of e l a e T ntic h T e uth eing A an nB a m Hu
E H T O H W N A M LDNâ€™T U O C ID E
INTRODUCTION Ressentiment Monsters M A R K L I P OV ETS K Y
met Olga Slavnikova in 1987 or 1988. Back then we both lived in Sverdlovsk (now Ekaterinburg); she worked as an editor at Ural, the local “thick” and respectable literary magazine, and I was publishing my first articles in it. She had just finished a journalism degree at Ural State University (my alma mater too) and was launching her literary career, both as a prose writer (her first novella, A Freshman Girl, was published in 1988) and as a literary critic. We had many common interests—primarily the culture wars that were roaring around us—and quickly recognized each other as like-minded. The circle of young literati to which we belonged was mesmerized by the newly discovered continent of Russian underground and émigré modernist and postmodernist literature—from Vladimir Nabokov to Sasha Sokolov and Venedikt Erofeev—which started to appear in print after decades of censorship and about which we talked all the time. This was the peak of perestroika, and Olga was an active participant in the literary innovations of the time. One such innovation was a “special” issue of Ural (1988, no. 1), which published a few pieces of nonconformist prose and avant-gardist poetry along with a
radical (for the time) political-economic article. Although it was the latter that brought national recognition to this issue (according to rumors, it was resold on the black market at a vastly inflated price), Ural continued to publish less conventional literature in a “magazine within a magazine” entitled Text, with a belatedly Structuralist chic. Although not entirely independent from Ural’s management, Text published exciting prose and poetry by young and not-so-young writers who would otherwise never have appeared on the pages of any Soviet journal. The novelty of this literature was not political, it was aesthetic—most of the works published in Text not only deviated from Socialist Realism (which nobody took seriously anyway) but also disregarded social realism and the classical realist canon— which in the eyes of readers and the literary establishment was a much greater sin than being anticommunist. At that time, however, nobody yet saw Slavnikova as a leader of the new literature from the Urals (or from Ural). This changed drastically after her first major novel, A Dragonfly Enlarged to the Size of a Dog (1997). Published in Ural, it was included on the short list for the Russian Booker Prize. Furthermore, A Dragonfly became the year’s greatest literary sensation—critics and readers alike noticed the novel and praised it as one of the brightest debuts of our generation. This was the work where Slavnikova found her original style. Valentin Lukianin, a critic and editor-in-chief of Ural in the 1980s and 1990s, aptly writes: Everybody knows that a photo of the head belonging to a fly, mosquito, or dragonfly, when taken through a microscope, reveals a horrible and even fantastic monster. But this monster really exists, although we don’t recognize it in a small insect. In the same manner,
Slavnikova placed normal and ordinary relations between intimates under a microscopic lens, and through this device, she discovered everyday Russian reality from such an angle that nobody has ever experienced.1
Slavnikova’s newfound style paradoxically fused the lessons of traditional realism and radical modernism. On the one hand, Slavnikova is attentive to the everyday life of poor and socially marginalized people, especially women. On the other, she enlarges the details of their ordinary existence with such a powerful “microscope” that they turn into surreal symbols, and through this metamorphosis her prose exposes life’s frequently morbid undercurrent. This approach, however, excludes a necessary component of the Russian literary tradition, the writer’s compassion for her characters. Slavnikova is truly mesmerized by her monstrous “everyday people,” but with the fascination of a scientist, she keeps her narrative distance, never allowing readers to identify with any of her characters. Her “coldness” stands for an unblinking analytical position, for an acidic skepticism hostile to any sweet illusions. Such a distancing is critical for all her works, but especially for The Man Who Couldn’t Die. Almost all of Slavnikova’s subsequent novels would gain recognition and win literary prizes—the new style discovered in A Dragonfly proved flexible enough to absorb diverse themes and stories, all invariably associated with contemporary Russia. Her subsequent novel, Alone in the Mirror (1999), written while she still lived in Ekaterinburg, appeared in the prestigious Moscow journal Novyi Mir and won its award for the best publication of the year; her slightly dystopian 2017 (2006, translated into English by Marian Schwartz Introduction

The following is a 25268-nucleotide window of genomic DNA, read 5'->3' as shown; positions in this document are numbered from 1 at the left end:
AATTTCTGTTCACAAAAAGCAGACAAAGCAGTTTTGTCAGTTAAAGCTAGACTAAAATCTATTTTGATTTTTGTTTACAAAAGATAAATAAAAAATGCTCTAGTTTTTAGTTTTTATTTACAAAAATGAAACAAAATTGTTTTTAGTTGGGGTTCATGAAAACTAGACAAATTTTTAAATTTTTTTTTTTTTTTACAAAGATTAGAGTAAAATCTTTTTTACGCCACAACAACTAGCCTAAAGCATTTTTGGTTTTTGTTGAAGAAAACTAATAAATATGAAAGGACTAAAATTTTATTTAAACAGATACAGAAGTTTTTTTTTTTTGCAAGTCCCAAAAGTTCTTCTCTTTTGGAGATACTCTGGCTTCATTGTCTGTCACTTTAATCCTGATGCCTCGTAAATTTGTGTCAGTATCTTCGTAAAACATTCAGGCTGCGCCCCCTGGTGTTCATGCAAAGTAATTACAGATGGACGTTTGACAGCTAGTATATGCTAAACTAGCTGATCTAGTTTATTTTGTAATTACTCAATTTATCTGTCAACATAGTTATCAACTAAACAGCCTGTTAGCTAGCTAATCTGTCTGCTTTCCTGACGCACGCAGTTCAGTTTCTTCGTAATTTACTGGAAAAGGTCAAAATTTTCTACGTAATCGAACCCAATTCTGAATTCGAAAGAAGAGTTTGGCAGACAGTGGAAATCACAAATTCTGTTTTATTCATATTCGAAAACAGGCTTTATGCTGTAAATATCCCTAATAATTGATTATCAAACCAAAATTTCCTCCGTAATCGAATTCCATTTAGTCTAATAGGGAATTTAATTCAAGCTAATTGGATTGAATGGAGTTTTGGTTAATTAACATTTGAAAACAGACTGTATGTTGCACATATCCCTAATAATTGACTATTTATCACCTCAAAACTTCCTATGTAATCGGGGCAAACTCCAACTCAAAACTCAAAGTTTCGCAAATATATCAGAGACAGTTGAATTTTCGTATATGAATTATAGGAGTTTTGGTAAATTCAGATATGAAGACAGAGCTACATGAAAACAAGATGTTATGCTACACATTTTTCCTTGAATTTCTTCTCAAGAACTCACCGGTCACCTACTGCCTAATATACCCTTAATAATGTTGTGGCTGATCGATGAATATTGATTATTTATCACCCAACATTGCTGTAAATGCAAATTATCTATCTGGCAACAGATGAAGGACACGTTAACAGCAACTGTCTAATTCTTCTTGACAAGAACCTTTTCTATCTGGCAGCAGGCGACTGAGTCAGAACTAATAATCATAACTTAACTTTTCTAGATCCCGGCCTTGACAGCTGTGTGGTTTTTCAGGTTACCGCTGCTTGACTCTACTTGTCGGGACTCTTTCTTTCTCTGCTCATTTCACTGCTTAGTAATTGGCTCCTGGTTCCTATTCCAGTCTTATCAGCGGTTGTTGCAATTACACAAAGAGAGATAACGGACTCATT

in 2012), which Slavnikova wrote after her move from Ekaterinburg to Moscow, received the Russian Booker Prize. Two of her latest novels—Light-Headed (2010, translated into English by Andrew Bromfield in 2015) and Long Jump (2018)—were both short-listed for the largest Russian literary prize, The Big Book, and the latter still has a chance to win it. The only exception is the novel that you are holding in your hands, The Man Who Couldn’t Die (or The Deathless in Russian), which first appeared in 2001, in the Moscow magazine October. Although it didn’t win any major literary awards, many critics consider it Slavnikova’s best and most accomplished work of literature—her true masterpiece. Furthermore, The Man Who Couldn’t Die has a cloud of a scandal around it—and what could be better? Slavnikova claimed that the authors of the famous German film Good Bye, Lenin! (2003) plagiarized her plot. Both works juxtapose dramatic scenes of early postsocialist transition with the figure of an immobile elderly person—the paralyzed grandfather, a former wartime scout, in Slavnikova’s novel, and the comatose mother, a former Party activist, in Wolfgang Becker‘s film. In both works, relatives try to protect their weak-hearted elders from the shock of the revolution and its consequences by maintaining the illusion that things are the same as before in the USSR and GDR, respectively. To support this illusion, both Slavnikova’s and Becker’s characters produce fake newsreels for home TV. Frankly, I don’t share Slavnikova’s concerns: I believe that the metaphor juxtaposing physical immobility and being stuck in the past and/or awakening in a different country was too obvious to anybody living through the postsocialist transition not to become a common trope. Furthermore, the radical differences between The Man Who Couldn’t Die and Good Bye, Lenin! are much more